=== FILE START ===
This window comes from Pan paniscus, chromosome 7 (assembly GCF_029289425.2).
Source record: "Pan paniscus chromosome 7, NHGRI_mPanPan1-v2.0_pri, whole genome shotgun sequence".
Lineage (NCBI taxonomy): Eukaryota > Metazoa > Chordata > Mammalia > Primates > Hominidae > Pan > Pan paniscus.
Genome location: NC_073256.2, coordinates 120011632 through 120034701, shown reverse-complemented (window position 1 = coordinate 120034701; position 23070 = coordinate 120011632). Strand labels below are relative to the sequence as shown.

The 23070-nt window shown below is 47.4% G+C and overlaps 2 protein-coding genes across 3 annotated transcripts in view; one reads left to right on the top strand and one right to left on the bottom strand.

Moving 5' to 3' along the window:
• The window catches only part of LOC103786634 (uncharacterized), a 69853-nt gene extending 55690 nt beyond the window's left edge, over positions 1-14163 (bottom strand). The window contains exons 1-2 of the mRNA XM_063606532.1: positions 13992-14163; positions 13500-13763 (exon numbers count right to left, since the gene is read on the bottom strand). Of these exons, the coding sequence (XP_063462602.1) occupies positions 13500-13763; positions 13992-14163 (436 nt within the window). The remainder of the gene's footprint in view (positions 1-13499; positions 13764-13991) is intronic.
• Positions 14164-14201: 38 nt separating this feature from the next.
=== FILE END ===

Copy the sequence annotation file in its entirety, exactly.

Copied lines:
This window comes from Pan paniscus, chromosome 7 (assembly GCF_029289425.2).
Source record: "Pan paniscus chromosome 7, NHGRI_mPanPan1-v2.0_pri, whole genome shotgun sequence".
Lineage (NCBI taxonomy): Eukaryota > Metazoa > Chordata > Mammalia > Primates > Hominidae > Pan > Pan paniscus.
Genome location: NC_073256.2, coordinates 120011632 through 120034701, shown reverse-complemented (window position 1 = coordinate 120034701; position 23070 = coordinate 120011632). Strand labels below are relative to the sequence as shown.

The 23070-nt window shown below is 47.4% G+C and overlaps 2 protein-coding genes across 3 annotated transcripts in view; one reads left to right on the top strand and one right to left on the bottom strand.

Moving 5' to 3' along the window:
• The window catches only part of LOC103786634 (uncharacterized), a 69853-nt gene extending 55690 nt beyond the window's left edge, over positions 1-14163 (bottom strand). The window contains exons 1-2 of the mRNA XM_063606532.1: positions 13992-14163; positions 13500-13763 (exon numbers count right to left, since the gene is read on the bottom strand). Of these exons, the coding sequence (XP_063462602.1) occupies positions 13500-13763; positions 13992-14163 (436 nt within the window). The remainder of the gene's footprint in view (positions 1-13499; positions 13764-13991) is intronic.
• Positions 14164-14201: 38 nt separating this feature from the next.